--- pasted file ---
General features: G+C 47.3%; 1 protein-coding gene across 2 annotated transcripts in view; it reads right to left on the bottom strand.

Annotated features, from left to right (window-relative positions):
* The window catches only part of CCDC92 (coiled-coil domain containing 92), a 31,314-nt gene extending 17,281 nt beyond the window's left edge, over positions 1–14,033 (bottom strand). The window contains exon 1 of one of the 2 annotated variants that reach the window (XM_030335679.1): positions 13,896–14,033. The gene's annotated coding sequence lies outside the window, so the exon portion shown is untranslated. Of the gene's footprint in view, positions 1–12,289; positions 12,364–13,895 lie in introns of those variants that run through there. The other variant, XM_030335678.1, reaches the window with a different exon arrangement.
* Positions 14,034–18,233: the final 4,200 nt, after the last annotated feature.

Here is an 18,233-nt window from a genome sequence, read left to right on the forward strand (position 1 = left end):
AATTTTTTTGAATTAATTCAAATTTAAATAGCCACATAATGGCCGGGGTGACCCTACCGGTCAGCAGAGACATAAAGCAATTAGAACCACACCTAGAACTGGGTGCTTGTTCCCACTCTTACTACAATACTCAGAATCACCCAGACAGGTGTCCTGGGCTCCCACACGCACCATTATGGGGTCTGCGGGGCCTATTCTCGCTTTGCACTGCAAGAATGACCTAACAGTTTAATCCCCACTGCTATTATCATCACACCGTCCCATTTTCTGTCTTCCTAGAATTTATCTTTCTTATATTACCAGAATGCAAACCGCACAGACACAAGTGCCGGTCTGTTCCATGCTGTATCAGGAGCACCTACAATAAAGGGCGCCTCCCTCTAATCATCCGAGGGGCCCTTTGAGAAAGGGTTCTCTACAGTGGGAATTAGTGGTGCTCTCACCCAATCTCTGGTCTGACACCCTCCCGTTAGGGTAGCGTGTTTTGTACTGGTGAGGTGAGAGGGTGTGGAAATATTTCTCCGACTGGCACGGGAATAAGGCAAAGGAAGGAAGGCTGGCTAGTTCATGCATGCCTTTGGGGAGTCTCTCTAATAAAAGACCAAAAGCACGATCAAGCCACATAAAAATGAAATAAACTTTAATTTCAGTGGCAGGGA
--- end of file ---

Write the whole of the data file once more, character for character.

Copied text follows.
General features: G+C 47.3%; 1 protein-coding gene across 2 annotated transcripts in view; it reads right to left on the bottom strand.

Annotated features, from left to right (window-relative positions):
* The window catches only part of CCDC92 (coiled-coil domain containing 92), a 31,314-nt gene extending 17,281 nt beyond the window's left edge, over positions 1–14,033 (bottom strand). The window contains exon 1 of one of the 2 annotated variants that reach the window (XM_030335679.1): positions 13,896–14,033. The gene's annotated coding sequence lies outside the window, so the exon portion shown is untranslated. Of the gene's footprint in view, positions 1–12,289; positions 12,364–13,895 lie in introns of those variants that run through there. The other variant, XM_030335678.1, reaches the window with a different exon arrangement.
* Positions 14,034–18,233: the final 4,200 nt, after the last annotated feature.

Here is an 18,233-nt window from a genome sequence, read left to right on the forward strand (position 1 = left end):
AATTTTTTTGAATTAATTCAAATTTAAATAGCCACATAATGGCCGGGGTGACCCTACCGGTCAGCAGAGACATAAAGCAATTAGAACCACACCTAGAACTGGGTGCTTGTTCCCACTCTTACTACAATACTCAGAATCACCCAGACAGGTGTCCTGGGCTCCCACACGCACCATTATGGGGTCTGCGGGGCCTATTCTCGCTTTGCACTGCAAGAATGACCTAACAGTTTAATCCCCACTGCTATTATCATCACACCGTCCCATTTTCTGTCTTCCTAGAATTTATCTTTCTTATATTACCAGAATGCAAACCGCACAGACACAAGTGCCGGTCTGTTCCATGCTGTATCAGGAGCACCTACAATAAAGGGCGCCTCCCTCTAATCATCCGAGGGGCCCTTTGAGAAAGGGTTCTCTACAGTGGGAATTAGTGGTGCTCTCACCCAATCTCTGGTCTGACACCCTCCCGTTAGGGTAGCGTGTTTTGTACTGGTGAGGTGAGAGGGTGTGGAAATATTTCTCCGACTGGCACGGGAATAAGGCAAAGGAAGGAAGGCTGGCTAGTTCATGCATGCCTTTGGGGAGTCTCTCTAATAAAAGACCAAAAGCACGATCAAGCCACATAAAAATGAAATAAACTTTAATTTCAGTGGCAGGGA